Figure 2 shows simulated image spots for different fixed dipole orientations and for different aberrations. The qualitative similarity discussed before between the spot distortions that occur for different polar dipole angles and the spot distortions that occur for different types of aberrations is quite apparent. It is also clear that the similarity is only qualitative, as the spot shapes cannot be matched very well. The relation between dipole orientation induced spot distortions and conventional aberrations such as defocus, astigmatism, coma, and spherical aberration suggests that aberrations may be used to cancel the dipole orientation effects. Alas, it turns out that this does not work very well; aberrations tend to make things worse in all circumstances.

It may be anticipated that similar conclusions may be drawn regarding the symmetry or asymmetry of the spot, and type of distortions of spot shape, for more general optical imperfections, such as the polarization aberrations described by McGuire and Chipman [24, 25].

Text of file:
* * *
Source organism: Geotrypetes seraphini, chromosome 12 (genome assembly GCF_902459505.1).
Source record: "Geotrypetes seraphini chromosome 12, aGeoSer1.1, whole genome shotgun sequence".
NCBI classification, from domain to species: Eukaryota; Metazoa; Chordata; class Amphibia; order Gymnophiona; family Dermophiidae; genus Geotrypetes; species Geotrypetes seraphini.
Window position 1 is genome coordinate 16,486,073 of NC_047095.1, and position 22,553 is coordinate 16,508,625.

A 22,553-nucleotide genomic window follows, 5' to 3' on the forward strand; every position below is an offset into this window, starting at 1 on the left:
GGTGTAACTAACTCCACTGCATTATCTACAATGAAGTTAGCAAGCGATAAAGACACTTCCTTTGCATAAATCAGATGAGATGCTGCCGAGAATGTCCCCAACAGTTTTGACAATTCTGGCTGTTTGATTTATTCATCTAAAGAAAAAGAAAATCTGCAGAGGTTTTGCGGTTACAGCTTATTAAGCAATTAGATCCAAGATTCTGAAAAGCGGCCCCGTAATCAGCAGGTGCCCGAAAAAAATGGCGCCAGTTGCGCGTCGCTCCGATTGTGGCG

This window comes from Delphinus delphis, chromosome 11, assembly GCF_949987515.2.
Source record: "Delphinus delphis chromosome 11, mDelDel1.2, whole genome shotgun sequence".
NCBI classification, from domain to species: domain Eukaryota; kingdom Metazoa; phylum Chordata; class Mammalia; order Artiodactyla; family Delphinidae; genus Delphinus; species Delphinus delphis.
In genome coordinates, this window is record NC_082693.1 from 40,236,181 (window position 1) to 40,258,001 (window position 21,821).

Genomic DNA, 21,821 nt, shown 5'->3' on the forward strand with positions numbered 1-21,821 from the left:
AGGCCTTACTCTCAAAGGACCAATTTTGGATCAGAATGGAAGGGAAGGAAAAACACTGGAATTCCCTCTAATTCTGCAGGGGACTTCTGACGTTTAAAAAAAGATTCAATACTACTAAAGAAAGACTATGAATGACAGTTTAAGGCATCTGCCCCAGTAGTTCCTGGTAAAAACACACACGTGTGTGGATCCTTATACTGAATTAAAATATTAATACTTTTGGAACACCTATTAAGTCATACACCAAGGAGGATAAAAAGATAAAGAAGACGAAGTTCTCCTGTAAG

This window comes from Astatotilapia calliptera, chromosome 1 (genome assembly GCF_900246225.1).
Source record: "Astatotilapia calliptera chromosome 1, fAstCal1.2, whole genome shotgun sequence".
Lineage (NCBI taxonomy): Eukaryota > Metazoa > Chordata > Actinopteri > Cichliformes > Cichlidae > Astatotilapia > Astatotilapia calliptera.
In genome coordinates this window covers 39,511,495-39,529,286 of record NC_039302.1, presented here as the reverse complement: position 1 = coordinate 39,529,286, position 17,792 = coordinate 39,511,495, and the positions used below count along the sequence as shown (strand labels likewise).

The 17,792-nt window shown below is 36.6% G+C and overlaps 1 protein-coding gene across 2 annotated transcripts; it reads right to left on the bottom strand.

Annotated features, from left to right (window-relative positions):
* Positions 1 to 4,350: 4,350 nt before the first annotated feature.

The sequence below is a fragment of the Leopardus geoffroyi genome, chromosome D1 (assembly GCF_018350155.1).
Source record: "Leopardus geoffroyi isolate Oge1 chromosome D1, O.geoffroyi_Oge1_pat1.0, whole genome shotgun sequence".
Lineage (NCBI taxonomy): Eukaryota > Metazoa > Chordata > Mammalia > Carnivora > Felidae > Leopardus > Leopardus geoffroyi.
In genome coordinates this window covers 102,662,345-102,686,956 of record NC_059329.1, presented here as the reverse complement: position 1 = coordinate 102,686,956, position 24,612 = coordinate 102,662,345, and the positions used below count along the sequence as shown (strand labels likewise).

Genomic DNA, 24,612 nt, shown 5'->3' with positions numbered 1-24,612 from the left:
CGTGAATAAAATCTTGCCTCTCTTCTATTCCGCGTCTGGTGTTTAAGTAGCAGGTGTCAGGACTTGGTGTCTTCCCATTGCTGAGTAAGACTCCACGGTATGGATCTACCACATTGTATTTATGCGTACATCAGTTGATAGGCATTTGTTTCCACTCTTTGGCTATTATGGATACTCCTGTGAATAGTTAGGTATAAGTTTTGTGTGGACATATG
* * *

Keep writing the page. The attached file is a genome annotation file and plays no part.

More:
The main source of error in emitter localization can be expected to come from the asymmetry term. It appears from Eq. (29) that this term only contributes if the function *F*_{1}(*u*) and/or the function *F*_{0}(*u*) + *F*_{2}(*u*) is complex. This can occur when the Fresnel coefficients are complex. This happens for a numerical aperture larger than the medium refractive index, e.g. when an oil immersion objective is used to collect light from emitters in a watery medium. Then evanescent waves can couple from the dipole emitter into the objective, and for these evanescent waves the Fresnel-coefficients are complex. This is exactly the case studied in [16, 17], and indeed they have noticed the strong asymmetry due to the third term in the PSF. This dipole orientation induced asymmetry in the PSF can be eliminated by stopping down the objective to a numerical aperture smaller than the medium refractive index at the expense of a reduction in photon collection efficiency. The photon collection efficiency increases with NA_{ob} because the solid angle subtended by the aperture of the microscope objective increases, and for NA_{ob} > *n*_{med} also by evanescent wave coupling into the marginal region of the objective aperture. This so-called supercritical fluorescence hugely increases the photon output [16] and the ratio of photon collection efficiency between NA_{ob} = 1.45 and NA_{ob} = 1.25 turns out to be a factor of about 3. It follows that either the acquisition time is increased with this factor of 3 or the statistical localization error is increased with a factor